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I'm currently implementing the last task for a little debug framework, namely HW Breakpoints. I referred to this article so far: http://www.codeproject.com/KB/debug/hardwarebreakpoint.aspx and a Book about writing a Debugger.

I got following two functions so far for setting a HW breakpoint:

void debuglib::breakpoints::hw_bp() {
    HANDLE helper = 0;

    CONTEXT co;
    CURRENTCONTEXT(co);

    helper = ::CreateThread(0,0,threadfunc,reinterpret_cast<void*>(co.Eip),0,0);

    DWORD status = ::WaitForSingleObject(helper,INFINITE);


    if (status != WAIT_OBJECT_0) { 
            ::MessageBoxA(0, "Helper thread didn't exit cleanly", "HWBreakpoint", MB_OK);
    }

    ::CloseHandle(helper);
}

static DWORD WINAPI debuglib::breakpoints::threadfunc(void* param) {

    DWORD suspendcnt = ::SuspendThread(debuglib::process::thread());
    if(suspendcnt) {
        return 0;
    }

    CONTEXT co;
    ::ZeroMemory(&co,sizeof(co));
    co.ContextFlags = CONTEXT_DEBUG_REGISTERS;

    BOOL ok = ::GetThreadContext(debuglib::process::thread(),&co);

    if(!ok) {
        return 0;
    }

    DWORD freeDr = 0;
    DWORD condition = debuglib::breakpoints::TRIGGER::CODE;
    DWORD length = debuglib::breakpoints::SIZE::SIZE_1;

    co.Dr0 = reinterpret_cast<DWORD>(param);

    co.Dr7 = co.Dr7 | 1 << (freeDr*2);
    co.Dr7 = co.Dr7 | condition << ((freeDr*4)+16);
    co.Dr7 = co.Dr7 | length << ((freeDr*4)+18);

    co.ContextFlags = CONTEXT_DEBUG_REGISTERS;
    ok = ::SetThreadContext(debuglib::process::thread(), &co);

    co.ContextFlags = CONTEXT_DEBUG_REGISTERS;
    ::GetThreadContext(debuglib::process::thread(),&co);

    suspendcnt = ::ResumeThread(debuglib::process::thread());
    if(suspendcnt == 0xFFFFFFFF) {
        return 0;
    }

    return 1;
 }

So first I'm creating a helper thread since I´m debugging the current thread. Within the callback function of the helper thread, I´m suspending the main thread. Afterwards I read the current DR values of the main thread (at the moment this is not relevant, since I always use DR0, after this works, I will check which registers are free and use up to 4 BP´s). Afterwards I used the return address of the calling function (EIP) as address to break in DR0 and set the belonging flags in DR7.

At the end I'm resuming the main thread and closing the handle of the helper thread, as it is finished.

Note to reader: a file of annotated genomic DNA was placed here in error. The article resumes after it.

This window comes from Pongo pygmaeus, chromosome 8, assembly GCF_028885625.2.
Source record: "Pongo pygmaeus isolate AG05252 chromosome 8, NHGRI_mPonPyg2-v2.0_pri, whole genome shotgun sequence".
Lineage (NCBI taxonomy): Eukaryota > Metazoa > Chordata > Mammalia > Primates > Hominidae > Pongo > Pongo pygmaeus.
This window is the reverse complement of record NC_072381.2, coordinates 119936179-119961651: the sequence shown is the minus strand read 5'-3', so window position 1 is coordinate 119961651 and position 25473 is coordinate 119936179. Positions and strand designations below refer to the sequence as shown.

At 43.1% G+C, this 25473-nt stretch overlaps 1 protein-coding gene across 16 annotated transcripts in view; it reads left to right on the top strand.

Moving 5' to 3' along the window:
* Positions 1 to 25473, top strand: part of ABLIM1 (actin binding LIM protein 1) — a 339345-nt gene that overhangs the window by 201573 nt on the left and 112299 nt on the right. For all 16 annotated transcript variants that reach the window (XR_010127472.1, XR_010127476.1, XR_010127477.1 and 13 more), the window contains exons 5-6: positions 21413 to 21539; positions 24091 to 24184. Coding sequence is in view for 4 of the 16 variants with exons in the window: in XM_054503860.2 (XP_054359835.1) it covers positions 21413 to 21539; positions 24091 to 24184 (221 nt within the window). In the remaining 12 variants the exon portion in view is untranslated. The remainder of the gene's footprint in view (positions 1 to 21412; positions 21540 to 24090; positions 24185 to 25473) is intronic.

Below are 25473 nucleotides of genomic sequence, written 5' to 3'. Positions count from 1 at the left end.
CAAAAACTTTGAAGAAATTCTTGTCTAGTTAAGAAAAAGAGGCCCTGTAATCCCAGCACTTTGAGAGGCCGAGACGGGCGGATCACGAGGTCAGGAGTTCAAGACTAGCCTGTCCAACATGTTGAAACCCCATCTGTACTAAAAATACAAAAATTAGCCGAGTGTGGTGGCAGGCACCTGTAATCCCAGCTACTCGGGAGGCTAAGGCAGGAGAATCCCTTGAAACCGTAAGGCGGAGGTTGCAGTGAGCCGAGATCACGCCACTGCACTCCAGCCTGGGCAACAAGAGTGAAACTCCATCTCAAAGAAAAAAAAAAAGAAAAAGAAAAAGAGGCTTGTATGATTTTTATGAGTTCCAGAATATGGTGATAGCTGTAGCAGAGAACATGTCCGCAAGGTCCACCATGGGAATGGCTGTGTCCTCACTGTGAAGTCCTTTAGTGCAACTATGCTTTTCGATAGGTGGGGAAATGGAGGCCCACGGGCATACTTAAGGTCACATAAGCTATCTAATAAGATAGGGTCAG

With this code I got following problem:

If I execute the program in debug mode the programs halts at the right address, but I cannot do anything anymore, since the INT1 flag is set I guess and the VS debugger cannot single-step further?

If I execute the program without debugging it simple crashes. I tried to use __try, __except like in the mentioned project (http://www.codeproject.com/KB/debug/hardwarebreakpoint.aspx) but this does not work either.

I appreciate and help or information what I´m doing wrong and how to solve this problem.

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  • Could you tell me what is the name of the book you are using? I'm also interested in developing a hw debugger. – Renan Greinert Jan 5 '12 at 12:27
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    It´s called "Hacking with Python" but it´s written in German (amazon.de/Hacking-mit-Python-Fehlersuche-Programmanalyse/dp/…). – Chris Jan 5 '12 at 12:31
  • Thank you, I'll try to find something in English from the same author. – Renan Greinert Jan 5 '12 at 12:36
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    for clarification: you are debugging your debugger using the VS debugger? – Necrolis Jan 5 '12 at 12:36
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    Checkout another article on hw breakpoints What he does there is closer to what you are trying to implement. He also uses SEH & VEH without using __try, __except and uses SetUnhandledExceptionFilter instead. – user707582 Jan 5 '12 at 14:01
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I don't think it's a good idea to try to make a program debug itself. Why not use the debugger development API built into windows?

Dev Center - Desktop > Learn > Reference > Diagnostics > Debugging and Error Handling > Basic Debugging > Debugging Reference > Debugging Functions: http://msdn.microsoft.com/en-us/library/windows/desktop/ms679303%28v=vs.85%29.aspx

On x86 hardware, single-stepping is enabled by setting the trap flag in eflags. The CPU will raise a debug exception (interrupt 1) after it completes one instruction. What I think is happening is the visual studio debugger is changing that bit of the flags, interfering with what you're trying to do.

Try running your program outside visual studio (no debugger). Does it work as expected then?

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